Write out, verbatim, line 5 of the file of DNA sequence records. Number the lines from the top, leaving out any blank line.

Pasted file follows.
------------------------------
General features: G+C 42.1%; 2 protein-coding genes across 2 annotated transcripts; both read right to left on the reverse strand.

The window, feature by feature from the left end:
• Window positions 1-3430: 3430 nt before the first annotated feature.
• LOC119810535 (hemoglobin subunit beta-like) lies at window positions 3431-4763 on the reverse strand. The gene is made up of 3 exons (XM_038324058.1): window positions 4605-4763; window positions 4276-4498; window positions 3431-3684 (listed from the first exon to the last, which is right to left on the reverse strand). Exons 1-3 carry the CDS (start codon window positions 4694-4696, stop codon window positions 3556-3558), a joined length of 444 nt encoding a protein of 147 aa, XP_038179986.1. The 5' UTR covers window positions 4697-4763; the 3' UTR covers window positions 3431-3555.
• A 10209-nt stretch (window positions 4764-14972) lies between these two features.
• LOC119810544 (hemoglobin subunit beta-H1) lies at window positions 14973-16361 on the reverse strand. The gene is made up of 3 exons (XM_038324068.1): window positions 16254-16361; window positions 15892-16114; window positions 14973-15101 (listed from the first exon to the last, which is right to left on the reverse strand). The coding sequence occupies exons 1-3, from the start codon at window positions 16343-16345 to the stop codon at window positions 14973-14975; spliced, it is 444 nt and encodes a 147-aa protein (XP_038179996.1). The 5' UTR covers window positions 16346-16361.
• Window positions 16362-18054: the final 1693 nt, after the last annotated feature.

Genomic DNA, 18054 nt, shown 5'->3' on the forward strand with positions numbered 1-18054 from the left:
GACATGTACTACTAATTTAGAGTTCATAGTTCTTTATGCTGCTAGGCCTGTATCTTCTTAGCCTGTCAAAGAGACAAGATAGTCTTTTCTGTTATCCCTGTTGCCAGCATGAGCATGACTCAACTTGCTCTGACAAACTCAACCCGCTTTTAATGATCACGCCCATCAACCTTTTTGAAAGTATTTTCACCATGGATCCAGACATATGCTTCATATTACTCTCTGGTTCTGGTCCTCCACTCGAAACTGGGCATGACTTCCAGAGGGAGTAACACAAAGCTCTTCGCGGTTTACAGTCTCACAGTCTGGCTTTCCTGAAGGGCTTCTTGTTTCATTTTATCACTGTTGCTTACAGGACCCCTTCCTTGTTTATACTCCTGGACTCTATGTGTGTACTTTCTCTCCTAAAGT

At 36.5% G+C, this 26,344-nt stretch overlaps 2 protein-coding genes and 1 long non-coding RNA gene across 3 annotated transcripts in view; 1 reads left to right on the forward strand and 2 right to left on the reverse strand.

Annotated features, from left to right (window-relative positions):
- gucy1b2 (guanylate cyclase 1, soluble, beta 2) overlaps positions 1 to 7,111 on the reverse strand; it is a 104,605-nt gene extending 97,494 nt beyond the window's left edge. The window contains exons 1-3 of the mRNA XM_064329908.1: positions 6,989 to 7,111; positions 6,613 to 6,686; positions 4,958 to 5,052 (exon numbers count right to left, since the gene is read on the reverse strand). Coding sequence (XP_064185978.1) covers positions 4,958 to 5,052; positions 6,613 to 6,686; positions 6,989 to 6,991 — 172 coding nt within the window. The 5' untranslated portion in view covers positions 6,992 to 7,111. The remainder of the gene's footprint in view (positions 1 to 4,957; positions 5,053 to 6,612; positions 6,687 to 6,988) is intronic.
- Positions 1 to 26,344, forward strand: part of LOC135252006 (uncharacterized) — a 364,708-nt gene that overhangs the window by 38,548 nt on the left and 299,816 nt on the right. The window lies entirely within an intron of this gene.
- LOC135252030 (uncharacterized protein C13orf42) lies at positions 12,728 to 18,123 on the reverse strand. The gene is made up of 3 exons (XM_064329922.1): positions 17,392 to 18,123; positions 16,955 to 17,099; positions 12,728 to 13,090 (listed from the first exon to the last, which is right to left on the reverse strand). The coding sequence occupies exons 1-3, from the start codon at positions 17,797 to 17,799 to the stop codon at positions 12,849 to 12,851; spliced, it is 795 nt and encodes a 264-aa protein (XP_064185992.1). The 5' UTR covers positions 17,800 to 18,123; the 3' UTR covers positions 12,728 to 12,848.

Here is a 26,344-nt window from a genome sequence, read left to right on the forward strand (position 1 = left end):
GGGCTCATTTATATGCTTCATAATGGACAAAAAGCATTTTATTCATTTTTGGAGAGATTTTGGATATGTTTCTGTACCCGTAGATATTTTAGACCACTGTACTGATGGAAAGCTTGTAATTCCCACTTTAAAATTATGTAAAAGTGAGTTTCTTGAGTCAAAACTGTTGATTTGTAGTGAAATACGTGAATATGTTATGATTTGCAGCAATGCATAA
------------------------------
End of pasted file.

• A 10209-nt stretch (window positions 4764-14972) lies between these two features.